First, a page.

Initially there were some single track paths and a little bit of jostling for space, but soon the space came and the first of many many hills paid us a greeting. We’d agreed (non-verbally) that we’d be walking all those damn hills. We had a cut-off of 6 hrs to complete the race and I was more than confident that this was highly achievable. Walking would be our friend! Naturally, with hills come great views and we were soon snapping away at each other and enjoying the fantastic early morning scenery on offer. Before we knew it we were passing through the first of the many checkpoints.
It quickly became apparent how well organised the event was. there were several points along the route were we’d cross roads or intersecting paths and, besides at the checkpoints, there were volunteers and marshals everywhere! Besides the various local running clubs that support the event, there were also volunteers from many of the local Rotary Clubs too. They were all so cheery, chatty and supportive and it really makes a difference when you’re out pushing yourself through endurance challenges.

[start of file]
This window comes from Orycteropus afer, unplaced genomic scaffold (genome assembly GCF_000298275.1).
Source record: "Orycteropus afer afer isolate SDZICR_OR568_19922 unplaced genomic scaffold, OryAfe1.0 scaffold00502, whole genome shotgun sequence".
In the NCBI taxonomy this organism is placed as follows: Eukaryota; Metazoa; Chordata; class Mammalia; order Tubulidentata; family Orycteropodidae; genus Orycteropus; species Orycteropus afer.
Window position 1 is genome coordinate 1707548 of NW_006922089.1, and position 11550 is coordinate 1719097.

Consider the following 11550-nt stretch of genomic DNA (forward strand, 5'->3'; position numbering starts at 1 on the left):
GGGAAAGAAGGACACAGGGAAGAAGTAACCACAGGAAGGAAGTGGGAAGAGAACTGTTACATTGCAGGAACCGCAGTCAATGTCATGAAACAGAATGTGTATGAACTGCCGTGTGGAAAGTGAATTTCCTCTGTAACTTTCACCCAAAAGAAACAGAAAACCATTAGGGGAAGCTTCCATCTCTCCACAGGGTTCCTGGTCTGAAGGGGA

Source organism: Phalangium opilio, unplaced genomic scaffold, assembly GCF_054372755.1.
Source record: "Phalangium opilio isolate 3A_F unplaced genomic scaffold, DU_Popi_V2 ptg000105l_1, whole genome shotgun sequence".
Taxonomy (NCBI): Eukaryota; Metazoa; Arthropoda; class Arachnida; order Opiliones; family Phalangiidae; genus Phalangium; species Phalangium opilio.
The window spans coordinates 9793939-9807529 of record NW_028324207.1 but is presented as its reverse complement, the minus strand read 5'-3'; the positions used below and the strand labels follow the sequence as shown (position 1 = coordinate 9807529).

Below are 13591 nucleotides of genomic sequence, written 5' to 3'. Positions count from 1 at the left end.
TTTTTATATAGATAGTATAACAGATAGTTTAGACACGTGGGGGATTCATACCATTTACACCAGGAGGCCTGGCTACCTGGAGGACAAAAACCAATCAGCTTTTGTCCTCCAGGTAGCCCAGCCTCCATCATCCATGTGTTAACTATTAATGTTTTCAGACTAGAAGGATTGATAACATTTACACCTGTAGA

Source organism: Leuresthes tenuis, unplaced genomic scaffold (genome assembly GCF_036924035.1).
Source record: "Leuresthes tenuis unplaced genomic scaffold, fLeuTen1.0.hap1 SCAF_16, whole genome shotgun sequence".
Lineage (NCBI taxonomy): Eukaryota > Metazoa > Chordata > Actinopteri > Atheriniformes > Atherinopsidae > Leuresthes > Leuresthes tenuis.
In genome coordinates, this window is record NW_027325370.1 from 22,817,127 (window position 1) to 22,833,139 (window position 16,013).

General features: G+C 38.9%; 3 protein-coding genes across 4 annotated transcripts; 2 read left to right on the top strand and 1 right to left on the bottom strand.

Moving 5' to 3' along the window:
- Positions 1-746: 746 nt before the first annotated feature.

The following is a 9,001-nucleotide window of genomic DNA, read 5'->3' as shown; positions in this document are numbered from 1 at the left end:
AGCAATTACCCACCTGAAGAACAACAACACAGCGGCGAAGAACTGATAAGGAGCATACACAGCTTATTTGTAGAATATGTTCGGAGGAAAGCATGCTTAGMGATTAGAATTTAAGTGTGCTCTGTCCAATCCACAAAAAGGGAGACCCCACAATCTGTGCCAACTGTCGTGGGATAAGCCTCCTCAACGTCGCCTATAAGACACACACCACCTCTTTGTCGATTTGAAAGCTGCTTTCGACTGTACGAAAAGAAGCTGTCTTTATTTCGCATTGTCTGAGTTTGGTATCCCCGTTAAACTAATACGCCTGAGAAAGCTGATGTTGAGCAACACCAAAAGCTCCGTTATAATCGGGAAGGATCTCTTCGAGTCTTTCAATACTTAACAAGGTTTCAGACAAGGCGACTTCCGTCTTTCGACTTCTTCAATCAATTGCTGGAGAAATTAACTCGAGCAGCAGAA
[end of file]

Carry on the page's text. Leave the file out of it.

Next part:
The miles came and went and my belly was filling up with cake and jelly babies. We’d climbed several more hills and were now on a section of the route that saw us running towards Devils Dyke where we’d eventually turn around and retrace our steps before heading off in a different direction and looping back to the finish. As we reached the top of a long climb and started descending, we began to see runners heading towards us. The race leaders. We whooped and cheered them through and quickly developed our favourites for who we wanted to win – it was those runners who were conscious enough to return an acknowledgement. It doesn’t take much. A smile, a look even. I do get a little wound up by how ignorant some runners can be, even when you are pushing yourself to your limits you can muster a smile at least. It became a game for us. Cheering and supporting the runners louder and louder and mocking some as they passed “quick, grey shirt dude is catching you!”. We had fun at least. As the numbers increased we took turns amusing each other by cheering alternative runners passed.
The larger hills at this section went by easily as we were having such a laugh. We hit the turnaround point at Devils Dyke and continued our game as we cheered through those runners at the back of the pack. As we neared the checkpoint at the Hostel we came across Gemma. She was out on her own battling her demons with such a positive and cheery outlook. Hugs exchanged, we carried on with a brief stop at the Hostel where I got comfortable chatting to the volunteers and ramming chocolate brownie and pretzels into my gob. Delicious!